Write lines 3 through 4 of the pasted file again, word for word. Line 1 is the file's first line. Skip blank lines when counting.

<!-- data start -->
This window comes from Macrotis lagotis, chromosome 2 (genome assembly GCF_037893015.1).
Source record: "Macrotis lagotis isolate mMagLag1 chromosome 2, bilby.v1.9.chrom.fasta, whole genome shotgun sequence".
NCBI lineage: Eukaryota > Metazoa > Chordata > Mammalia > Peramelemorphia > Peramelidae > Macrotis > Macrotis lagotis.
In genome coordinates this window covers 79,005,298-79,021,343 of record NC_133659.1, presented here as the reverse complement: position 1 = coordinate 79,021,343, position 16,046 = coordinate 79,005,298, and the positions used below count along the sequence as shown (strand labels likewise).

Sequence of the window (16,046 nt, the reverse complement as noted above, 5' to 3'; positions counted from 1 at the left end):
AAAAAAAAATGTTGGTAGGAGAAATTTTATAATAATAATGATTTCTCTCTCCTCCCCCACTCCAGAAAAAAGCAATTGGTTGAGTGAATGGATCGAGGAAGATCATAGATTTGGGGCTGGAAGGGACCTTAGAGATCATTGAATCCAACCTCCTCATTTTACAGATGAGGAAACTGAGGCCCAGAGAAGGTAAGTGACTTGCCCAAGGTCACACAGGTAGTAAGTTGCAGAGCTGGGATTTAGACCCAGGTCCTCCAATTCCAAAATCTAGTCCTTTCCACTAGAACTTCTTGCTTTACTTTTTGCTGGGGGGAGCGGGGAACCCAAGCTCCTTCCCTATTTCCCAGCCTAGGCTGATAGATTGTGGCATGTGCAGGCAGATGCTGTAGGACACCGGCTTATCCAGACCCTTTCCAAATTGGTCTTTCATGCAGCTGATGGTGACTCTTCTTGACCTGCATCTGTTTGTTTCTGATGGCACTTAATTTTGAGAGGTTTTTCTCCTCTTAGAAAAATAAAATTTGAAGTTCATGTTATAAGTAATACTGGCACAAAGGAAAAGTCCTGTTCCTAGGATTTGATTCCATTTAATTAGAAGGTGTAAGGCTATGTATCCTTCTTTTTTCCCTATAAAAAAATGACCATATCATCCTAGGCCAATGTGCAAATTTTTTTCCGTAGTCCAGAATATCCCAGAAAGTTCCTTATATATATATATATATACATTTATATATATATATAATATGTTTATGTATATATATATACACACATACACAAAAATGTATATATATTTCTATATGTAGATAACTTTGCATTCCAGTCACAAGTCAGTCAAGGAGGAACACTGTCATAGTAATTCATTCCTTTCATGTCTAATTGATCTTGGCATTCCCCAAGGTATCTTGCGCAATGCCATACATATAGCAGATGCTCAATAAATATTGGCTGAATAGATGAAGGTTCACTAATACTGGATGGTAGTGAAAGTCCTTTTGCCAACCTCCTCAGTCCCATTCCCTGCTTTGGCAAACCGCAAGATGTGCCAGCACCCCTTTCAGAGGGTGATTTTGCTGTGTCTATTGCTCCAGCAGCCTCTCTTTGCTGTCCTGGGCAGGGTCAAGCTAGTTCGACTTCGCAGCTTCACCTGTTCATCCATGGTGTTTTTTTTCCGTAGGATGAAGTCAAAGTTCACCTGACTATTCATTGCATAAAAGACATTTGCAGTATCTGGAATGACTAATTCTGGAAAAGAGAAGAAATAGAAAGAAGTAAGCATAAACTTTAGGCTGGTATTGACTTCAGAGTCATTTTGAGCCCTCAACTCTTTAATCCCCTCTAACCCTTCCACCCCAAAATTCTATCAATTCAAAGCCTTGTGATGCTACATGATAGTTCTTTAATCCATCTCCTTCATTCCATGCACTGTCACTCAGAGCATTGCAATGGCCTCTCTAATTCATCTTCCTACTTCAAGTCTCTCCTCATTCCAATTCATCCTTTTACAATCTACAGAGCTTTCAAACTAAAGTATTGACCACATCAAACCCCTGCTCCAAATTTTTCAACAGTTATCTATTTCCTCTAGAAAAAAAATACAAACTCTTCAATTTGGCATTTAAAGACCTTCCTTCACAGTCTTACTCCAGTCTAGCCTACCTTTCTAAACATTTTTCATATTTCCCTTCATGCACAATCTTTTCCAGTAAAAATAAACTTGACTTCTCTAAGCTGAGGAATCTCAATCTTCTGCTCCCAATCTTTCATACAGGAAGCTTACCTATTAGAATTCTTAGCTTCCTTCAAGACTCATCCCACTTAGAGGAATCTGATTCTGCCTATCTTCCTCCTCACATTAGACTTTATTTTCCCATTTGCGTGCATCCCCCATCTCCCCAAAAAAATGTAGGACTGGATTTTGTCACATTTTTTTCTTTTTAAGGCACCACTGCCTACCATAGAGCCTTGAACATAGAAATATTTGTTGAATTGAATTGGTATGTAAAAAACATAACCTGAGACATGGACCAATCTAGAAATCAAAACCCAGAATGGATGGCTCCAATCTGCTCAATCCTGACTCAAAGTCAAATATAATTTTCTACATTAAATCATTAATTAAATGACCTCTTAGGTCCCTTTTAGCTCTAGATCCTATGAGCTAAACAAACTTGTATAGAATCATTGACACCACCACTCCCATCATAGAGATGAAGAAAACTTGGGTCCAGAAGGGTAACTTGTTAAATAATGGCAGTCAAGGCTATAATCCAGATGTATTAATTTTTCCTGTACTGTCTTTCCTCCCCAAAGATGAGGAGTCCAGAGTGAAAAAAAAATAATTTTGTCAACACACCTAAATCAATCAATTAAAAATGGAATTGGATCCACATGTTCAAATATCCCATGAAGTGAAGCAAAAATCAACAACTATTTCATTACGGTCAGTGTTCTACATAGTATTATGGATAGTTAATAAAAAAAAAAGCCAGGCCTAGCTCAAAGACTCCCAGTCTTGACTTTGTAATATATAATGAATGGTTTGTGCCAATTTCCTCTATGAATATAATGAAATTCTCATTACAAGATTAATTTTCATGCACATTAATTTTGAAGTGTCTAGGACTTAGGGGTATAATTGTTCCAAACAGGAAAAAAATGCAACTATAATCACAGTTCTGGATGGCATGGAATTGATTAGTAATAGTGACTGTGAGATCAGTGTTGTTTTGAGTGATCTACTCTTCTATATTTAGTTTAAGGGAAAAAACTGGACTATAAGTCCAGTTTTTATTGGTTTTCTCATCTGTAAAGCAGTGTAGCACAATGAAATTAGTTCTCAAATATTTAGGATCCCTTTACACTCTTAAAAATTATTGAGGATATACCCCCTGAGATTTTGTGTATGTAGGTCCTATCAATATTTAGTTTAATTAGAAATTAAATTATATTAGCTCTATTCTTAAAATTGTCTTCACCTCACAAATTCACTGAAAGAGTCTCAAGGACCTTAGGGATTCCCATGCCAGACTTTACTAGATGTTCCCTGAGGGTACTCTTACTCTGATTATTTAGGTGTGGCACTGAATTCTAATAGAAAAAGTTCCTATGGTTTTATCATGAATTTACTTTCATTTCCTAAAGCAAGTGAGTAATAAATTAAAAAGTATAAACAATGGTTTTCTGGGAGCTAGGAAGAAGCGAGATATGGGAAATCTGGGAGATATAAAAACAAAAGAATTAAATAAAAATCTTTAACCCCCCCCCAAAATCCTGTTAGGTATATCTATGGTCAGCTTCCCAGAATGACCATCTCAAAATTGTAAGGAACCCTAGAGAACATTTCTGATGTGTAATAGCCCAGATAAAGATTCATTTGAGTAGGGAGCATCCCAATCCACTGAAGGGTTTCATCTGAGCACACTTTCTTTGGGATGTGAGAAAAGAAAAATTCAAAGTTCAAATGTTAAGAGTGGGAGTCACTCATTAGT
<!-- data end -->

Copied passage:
NCBI lineage: Eukaryota > Metazoa > Chordata > Mammalia > Peramelemorphia > Peramelidae > Macrotis > Macrotis lagotis.
In genome coordinates this window covers 79,005,298-79,021,343 of record NC_133659.1, presented here as the reverse complement: position 1 = coordinate 79,021,343, position 16,046 = coordinate 79,005,298, and the positions used below count along the sequence as shown (strand labels likewise).